Fast forward to today, when a diaper is not just a diaper. Now we have a System. There are one-size diapers that, contrary to their name, adjust to your baby’s size as she grows from birth to potty training. They can fasten with either Velcro or snaps. There are all-in-one, pocket, and hybrid systems. Materials can include cotton, hemp, cotton fleece, cotton terry or bamboo. The challenge is that each system has different components that are assembled differently. My daughters seemed to like the pocket variety.

One day when my husband and I were sitting, and the baby was taking a nice long nap, we noticed a pile of clean diapers in a basket on the dining room table. Thinking we could be Helpful Grandparents, we emptied the basket and began the task of choosing which pad goes into which diaper and how. No problem, I thought, I’d watched my daughter do this a dozen times. I’d even “helped” a little by stuffing when she said to stuff.

But left on our own, we were quickly overwhelmed. Was that pad with a snap supposed to be snapped before inserting? Does the resulting fold go toward baby’s butt or away? What were these little fabric squares for? And there were clearly more insert pads than diapers. Were some supposed to have two? We struggled through a dozen diapers. When our daughter came home from work, she thanked us for our efforts. But after this, she laid all the items out in a row, with inserts next to the right diapers. Seeing how we were supposed to fold and stuff, I doubt we got any of the diapers correctly assembled.

Then, there are the tricks for applying the System to the target, that is, the baby. Luckily, the old tricks of distracting a baby and toddler so you can diaper them still work. Things like singing baby songs and handing them a book or toy to distract them. (Grandparents – never give a child your smartphone when you diaper. First of all, the parents may frown upon or forbid such access. But even more critical, you’ll never be able to diaper again without that smartphone drug.) But think of it from the baby’s perspective. When a grandparent is diapering, the babe is not looking up at his beautiful mom or handsome dad. From his viewpoint, he sees chicken necks, sagging jowls, and a scowl as grandma struggles to understand The System.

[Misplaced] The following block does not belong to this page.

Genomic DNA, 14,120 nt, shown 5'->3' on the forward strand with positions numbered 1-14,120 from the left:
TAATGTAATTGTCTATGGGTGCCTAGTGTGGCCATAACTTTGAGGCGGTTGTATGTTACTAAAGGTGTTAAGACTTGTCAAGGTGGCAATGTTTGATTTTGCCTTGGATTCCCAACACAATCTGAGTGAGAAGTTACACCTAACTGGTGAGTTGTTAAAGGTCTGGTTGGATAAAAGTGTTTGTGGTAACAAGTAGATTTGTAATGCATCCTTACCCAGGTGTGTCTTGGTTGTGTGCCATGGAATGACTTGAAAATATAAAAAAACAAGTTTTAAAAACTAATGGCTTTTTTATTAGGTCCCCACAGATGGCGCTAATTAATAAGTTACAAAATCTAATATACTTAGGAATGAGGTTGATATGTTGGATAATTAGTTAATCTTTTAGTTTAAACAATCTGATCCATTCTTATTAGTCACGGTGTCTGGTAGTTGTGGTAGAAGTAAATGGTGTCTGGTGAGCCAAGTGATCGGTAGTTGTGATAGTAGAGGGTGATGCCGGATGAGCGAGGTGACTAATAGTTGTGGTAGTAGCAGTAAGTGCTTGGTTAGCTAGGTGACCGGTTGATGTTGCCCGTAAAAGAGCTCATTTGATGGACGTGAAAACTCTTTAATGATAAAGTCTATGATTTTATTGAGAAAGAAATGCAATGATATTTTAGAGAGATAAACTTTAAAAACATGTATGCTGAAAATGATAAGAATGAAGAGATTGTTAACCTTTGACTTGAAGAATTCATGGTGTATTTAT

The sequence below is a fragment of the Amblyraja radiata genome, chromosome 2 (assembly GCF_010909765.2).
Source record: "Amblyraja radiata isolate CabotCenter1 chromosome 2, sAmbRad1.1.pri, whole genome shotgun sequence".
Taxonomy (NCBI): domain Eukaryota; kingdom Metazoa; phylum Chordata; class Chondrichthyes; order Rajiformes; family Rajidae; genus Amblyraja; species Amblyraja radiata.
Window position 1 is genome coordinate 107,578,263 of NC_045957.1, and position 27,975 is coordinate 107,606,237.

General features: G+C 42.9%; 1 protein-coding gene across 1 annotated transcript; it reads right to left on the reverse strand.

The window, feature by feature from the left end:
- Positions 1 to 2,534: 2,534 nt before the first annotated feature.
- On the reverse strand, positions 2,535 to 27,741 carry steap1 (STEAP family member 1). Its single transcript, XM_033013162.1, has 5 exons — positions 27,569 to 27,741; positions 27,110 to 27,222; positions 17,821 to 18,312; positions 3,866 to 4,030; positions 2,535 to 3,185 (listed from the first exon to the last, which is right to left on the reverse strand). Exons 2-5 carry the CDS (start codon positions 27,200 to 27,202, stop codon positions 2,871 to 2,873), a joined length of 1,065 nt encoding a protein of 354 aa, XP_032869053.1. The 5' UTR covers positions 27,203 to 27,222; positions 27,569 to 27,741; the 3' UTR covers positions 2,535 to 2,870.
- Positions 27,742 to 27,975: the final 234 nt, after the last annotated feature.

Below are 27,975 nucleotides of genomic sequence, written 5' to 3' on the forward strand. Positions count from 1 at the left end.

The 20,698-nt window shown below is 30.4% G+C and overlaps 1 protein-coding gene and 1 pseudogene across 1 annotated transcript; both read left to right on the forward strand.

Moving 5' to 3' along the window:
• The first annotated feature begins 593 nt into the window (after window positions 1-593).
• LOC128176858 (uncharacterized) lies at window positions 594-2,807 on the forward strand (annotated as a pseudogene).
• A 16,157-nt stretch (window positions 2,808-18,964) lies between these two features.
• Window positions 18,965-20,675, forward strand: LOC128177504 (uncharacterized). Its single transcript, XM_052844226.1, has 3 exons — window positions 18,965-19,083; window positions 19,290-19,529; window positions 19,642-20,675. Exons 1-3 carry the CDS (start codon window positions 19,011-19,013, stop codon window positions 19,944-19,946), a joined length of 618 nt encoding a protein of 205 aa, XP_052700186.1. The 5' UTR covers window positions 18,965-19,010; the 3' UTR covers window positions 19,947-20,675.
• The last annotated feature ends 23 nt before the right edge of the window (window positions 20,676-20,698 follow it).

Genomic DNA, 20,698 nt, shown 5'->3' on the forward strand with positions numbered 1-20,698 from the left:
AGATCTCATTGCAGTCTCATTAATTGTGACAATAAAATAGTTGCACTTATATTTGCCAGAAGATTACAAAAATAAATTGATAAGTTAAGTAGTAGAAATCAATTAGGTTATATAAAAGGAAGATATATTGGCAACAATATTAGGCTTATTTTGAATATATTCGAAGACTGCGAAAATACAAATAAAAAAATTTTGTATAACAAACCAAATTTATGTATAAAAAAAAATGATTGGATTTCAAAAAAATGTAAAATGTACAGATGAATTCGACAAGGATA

The System has to go on the baby in a certain way in order to reduce the chance of leakage. Even with much study, reinforcement, re-learning, and hands-on training, I got leakage. It didn’t really faze me so much—all the modern diapers leak so much less than the ones I used on my babies. But I didn’t want to disappoint the mom. If she comes home from work, she wants to sweep the babe into her arms, and it would be nice if that hug didn’t come with urine soaking onto her good work clothes. Plus modern parents who can afford The System are used to diapers working so well that they usually don’t have to wash ten baby outfits a day and a few of their own. They’re spoiled with perfection.

Now the burning question is – when it’s time for grandma or grandpa to wear diapers, will there be a System?